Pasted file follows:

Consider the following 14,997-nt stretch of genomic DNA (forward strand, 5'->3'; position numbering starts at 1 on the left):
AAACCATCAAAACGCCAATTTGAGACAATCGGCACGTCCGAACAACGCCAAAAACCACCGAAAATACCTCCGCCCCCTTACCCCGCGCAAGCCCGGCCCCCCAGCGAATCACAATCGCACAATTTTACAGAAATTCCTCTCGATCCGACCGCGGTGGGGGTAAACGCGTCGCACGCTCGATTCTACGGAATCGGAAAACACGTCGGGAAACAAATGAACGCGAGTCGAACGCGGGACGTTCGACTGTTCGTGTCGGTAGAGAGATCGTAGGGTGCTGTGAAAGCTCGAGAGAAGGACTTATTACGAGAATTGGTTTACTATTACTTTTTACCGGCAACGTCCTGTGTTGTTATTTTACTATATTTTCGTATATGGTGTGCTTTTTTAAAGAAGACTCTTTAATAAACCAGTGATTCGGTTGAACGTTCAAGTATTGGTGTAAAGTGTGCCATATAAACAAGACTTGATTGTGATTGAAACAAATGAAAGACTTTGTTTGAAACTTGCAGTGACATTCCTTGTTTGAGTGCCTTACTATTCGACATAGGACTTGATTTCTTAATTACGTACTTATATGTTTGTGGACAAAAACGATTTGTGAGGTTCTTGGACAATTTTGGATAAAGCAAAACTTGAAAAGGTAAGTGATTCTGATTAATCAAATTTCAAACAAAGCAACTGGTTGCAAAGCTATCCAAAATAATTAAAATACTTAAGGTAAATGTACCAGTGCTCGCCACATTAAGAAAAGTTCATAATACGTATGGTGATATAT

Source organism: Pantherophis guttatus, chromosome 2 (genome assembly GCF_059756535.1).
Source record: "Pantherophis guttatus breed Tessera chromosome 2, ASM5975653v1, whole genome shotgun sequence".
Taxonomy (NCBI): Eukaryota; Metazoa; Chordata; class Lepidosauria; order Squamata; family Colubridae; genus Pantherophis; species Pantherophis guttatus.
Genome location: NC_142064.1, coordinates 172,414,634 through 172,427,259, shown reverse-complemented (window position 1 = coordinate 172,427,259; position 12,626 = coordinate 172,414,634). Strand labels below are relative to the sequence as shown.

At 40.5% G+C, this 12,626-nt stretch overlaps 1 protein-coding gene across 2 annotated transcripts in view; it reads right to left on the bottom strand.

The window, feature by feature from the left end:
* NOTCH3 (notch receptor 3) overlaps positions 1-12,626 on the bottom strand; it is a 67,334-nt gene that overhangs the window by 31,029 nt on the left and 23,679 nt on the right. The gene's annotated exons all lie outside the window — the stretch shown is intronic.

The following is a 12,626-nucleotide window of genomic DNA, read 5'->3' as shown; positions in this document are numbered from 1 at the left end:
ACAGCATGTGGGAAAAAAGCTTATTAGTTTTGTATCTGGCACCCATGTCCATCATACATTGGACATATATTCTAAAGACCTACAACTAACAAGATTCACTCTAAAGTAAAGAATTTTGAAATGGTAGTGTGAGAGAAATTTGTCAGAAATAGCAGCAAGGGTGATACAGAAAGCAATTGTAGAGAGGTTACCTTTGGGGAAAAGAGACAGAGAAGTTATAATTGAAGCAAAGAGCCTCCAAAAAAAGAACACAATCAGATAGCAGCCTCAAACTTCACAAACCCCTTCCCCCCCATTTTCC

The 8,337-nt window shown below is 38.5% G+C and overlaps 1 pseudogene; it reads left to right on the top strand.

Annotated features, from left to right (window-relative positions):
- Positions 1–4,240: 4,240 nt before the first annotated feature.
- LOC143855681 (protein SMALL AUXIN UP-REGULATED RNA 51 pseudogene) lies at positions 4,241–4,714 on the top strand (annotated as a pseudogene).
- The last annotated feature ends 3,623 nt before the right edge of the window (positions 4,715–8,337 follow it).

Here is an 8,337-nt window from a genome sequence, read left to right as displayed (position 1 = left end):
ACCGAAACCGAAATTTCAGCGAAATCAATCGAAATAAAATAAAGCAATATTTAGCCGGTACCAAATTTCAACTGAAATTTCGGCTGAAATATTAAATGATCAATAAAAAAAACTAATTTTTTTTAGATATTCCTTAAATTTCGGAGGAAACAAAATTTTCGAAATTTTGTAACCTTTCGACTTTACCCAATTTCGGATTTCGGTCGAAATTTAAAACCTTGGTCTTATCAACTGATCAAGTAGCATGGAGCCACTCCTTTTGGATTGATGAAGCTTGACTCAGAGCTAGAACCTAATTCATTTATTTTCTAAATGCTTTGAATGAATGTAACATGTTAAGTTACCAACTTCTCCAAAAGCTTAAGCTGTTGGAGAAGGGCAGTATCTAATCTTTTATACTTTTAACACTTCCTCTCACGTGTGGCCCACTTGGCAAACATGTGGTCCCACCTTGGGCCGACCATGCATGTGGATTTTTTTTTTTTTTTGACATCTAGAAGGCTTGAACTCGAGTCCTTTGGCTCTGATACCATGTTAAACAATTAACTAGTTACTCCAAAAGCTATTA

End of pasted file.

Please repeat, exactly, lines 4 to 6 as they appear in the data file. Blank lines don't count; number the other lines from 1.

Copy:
Source record: "Pantherophis guttatus breed Tessera chromosome 2, ASM5975653v1, whole genome shotgun sequence".
Taxonomy (NCBI): Eukaryota; Metazoa; Chordata; class Lepidosauria; order Squamata; family Colubridae; genus Pantherophis; species Pantherophis guttatus.
Genome location: NC_142064.1, coordinates 172,414,634 through 172,427,259, shown reverse-complemented (window position 1 = coordinate 172,427,259; position 12,626 = coordinate 172,414,634). Strand labels below are relative to the sequence as shown.